Loophole allows for small builds

WILL HARVIE
Last updated 08:36 06/01/2014
Gap Filler shed
John Kirk-Anderson/Fairfax NZ
THE ORIGINAL: Gap Filler's shed was constructed in Sydenham and later shifted to the former Crowne Plaza site.

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OPINION: If it's less than 10 square metres, you can build it.

Christchurch designers have been using a loophole in the Building Act to erect sheds in the central city without building consent from the city council.

The wee buildings, often constructed from salvaged timber and fittings, are allowed if they are one storey, contain no sanitary facilities and the ground footprint is less than 10sqm. Above grade, designers have expanded useable space creatively.

Non-governmental organisations like the (Student) Volunteer Army Foundation have included numerous bay windows in its nearly completed office shed near the Pallet Pavilion. Next door, Life in Vacant Spaces, which brokers deals between landowners and the creative community, included a high ceiling, veranda and portico to give the impression of more space.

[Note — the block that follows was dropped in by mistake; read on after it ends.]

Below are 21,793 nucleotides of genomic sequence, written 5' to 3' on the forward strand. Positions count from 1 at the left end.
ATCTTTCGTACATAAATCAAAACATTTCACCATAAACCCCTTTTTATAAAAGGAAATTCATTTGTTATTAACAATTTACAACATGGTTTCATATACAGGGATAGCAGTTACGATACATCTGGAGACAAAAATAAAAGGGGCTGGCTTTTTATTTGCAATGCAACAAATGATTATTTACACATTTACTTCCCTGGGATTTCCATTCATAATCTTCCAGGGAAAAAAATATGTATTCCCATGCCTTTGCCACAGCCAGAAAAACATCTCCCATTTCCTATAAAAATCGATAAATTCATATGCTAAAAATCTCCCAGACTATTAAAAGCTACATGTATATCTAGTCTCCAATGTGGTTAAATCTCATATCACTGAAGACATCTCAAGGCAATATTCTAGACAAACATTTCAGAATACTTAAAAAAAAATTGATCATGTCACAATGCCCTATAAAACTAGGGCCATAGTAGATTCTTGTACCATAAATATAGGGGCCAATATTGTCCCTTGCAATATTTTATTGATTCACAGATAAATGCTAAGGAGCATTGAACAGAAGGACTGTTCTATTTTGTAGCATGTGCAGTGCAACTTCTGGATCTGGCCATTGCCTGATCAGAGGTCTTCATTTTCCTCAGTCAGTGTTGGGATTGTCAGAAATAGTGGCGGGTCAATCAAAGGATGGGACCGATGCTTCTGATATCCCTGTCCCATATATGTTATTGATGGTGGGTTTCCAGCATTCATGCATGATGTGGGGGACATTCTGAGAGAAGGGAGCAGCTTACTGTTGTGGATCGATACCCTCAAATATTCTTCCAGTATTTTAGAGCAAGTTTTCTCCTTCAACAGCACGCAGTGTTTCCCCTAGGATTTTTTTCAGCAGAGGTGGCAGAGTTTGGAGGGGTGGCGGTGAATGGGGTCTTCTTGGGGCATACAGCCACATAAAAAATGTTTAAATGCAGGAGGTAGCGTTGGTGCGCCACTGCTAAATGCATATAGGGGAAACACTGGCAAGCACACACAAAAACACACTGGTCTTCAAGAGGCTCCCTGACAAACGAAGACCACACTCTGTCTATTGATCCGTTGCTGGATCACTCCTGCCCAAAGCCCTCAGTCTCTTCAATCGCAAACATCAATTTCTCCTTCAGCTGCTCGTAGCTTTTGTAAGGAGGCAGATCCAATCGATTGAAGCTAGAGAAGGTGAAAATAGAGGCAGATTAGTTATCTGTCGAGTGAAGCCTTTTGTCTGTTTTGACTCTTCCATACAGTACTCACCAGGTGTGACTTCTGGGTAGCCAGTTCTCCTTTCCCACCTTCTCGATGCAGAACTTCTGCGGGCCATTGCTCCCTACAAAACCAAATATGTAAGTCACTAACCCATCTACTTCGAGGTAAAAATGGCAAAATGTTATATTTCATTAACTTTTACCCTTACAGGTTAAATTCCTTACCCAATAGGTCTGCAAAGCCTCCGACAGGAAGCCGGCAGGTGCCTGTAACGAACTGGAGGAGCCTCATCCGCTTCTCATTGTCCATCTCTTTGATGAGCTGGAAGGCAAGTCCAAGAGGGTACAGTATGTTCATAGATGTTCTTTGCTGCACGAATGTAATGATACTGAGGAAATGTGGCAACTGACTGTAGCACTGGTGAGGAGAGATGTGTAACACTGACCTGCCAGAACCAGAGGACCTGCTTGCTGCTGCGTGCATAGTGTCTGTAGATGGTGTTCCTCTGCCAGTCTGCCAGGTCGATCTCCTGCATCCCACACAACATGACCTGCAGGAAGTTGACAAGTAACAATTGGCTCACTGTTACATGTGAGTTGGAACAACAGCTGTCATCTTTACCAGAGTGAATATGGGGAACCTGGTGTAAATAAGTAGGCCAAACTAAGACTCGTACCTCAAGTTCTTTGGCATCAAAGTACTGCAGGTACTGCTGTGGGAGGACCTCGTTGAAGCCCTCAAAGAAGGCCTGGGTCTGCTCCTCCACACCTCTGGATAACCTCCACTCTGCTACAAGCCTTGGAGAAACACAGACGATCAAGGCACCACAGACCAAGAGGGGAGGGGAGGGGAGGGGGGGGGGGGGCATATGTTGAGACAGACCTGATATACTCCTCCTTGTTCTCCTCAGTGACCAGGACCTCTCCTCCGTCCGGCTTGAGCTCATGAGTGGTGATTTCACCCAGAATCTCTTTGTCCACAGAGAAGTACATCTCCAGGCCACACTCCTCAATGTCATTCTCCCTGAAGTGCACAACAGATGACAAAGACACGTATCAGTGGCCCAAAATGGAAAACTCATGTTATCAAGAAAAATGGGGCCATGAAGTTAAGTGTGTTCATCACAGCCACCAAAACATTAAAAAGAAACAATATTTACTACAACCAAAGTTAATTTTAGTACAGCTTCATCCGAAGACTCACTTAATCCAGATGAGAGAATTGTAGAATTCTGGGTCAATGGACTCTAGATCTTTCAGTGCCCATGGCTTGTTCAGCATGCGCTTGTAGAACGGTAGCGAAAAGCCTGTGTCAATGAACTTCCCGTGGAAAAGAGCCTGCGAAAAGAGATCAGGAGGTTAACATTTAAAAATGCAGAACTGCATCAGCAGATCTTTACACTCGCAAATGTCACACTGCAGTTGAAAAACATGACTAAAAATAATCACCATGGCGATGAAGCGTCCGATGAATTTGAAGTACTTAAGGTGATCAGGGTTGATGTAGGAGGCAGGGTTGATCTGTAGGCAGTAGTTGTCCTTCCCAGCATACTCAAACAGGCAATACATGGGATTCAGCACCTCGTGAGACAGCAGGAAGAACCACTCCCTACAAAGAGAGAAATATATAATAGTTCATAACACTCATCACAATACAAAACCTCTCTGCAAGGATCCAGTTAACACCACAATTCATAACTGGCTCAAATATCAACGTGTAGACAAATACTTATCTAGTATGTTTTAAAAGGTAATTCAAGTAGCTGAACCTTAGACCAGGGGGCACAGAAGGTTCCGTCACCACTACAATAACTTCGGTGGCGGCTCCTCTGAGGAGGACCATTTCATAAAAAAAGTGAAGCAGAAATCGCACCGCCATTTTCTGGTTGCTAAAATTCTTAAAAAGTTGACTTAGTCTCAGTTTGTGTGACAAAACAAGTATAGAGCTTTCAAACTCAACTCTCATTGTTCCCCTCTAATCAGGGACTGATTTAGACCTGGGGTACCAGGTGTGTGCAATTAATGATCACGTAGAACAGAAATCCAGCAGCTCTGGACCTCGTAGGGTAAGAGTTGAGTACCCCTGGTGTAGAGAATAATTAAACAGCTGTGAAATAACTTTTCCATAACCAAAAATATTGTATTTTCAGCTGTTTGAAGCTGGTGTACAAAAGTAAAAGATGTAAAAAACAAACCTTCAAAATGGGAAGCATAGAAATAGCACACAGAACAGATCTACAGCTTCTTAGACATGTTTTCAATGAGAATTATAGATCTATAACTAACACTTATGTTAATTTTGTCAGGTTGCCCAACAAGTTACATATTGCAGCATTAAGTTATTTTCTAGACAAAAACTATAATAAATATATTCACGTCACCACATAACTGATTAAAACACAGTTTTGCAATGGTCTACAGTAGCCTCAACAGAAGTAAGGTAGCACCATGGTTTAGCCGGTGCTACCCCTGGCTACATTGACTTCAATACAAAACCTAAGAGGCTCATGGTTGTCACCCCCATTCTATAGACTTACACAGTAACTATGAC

At the Recycle a Dunger shed, now freshly positioned at Cashel and High Sts, designers used an A-shaped roof to increase the space available for bike repairs and recycling.

WikiHouse designers used sloping walls to create more useable space, co-founder Danny Squires said. WikiHouse is a 10sqm pre-fabricated building that can be assembled and disassembled in a couple of hours. It's currently stored in a garage.

The shed at the Agropolis community garden on the former Poplar Lane site demonstrated old building techniques such as adobe, rammed earth, straw-bale and cob were viable in contemporary times, designer Kerry Mulligan said when construction began at Labour Day weekend.

The garden hut is now close to completion.

An early shed, Gap Filler's office, was built by volunteers at a site in Sydenham and was later moved to the central city.

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- © Fairfax NZ News

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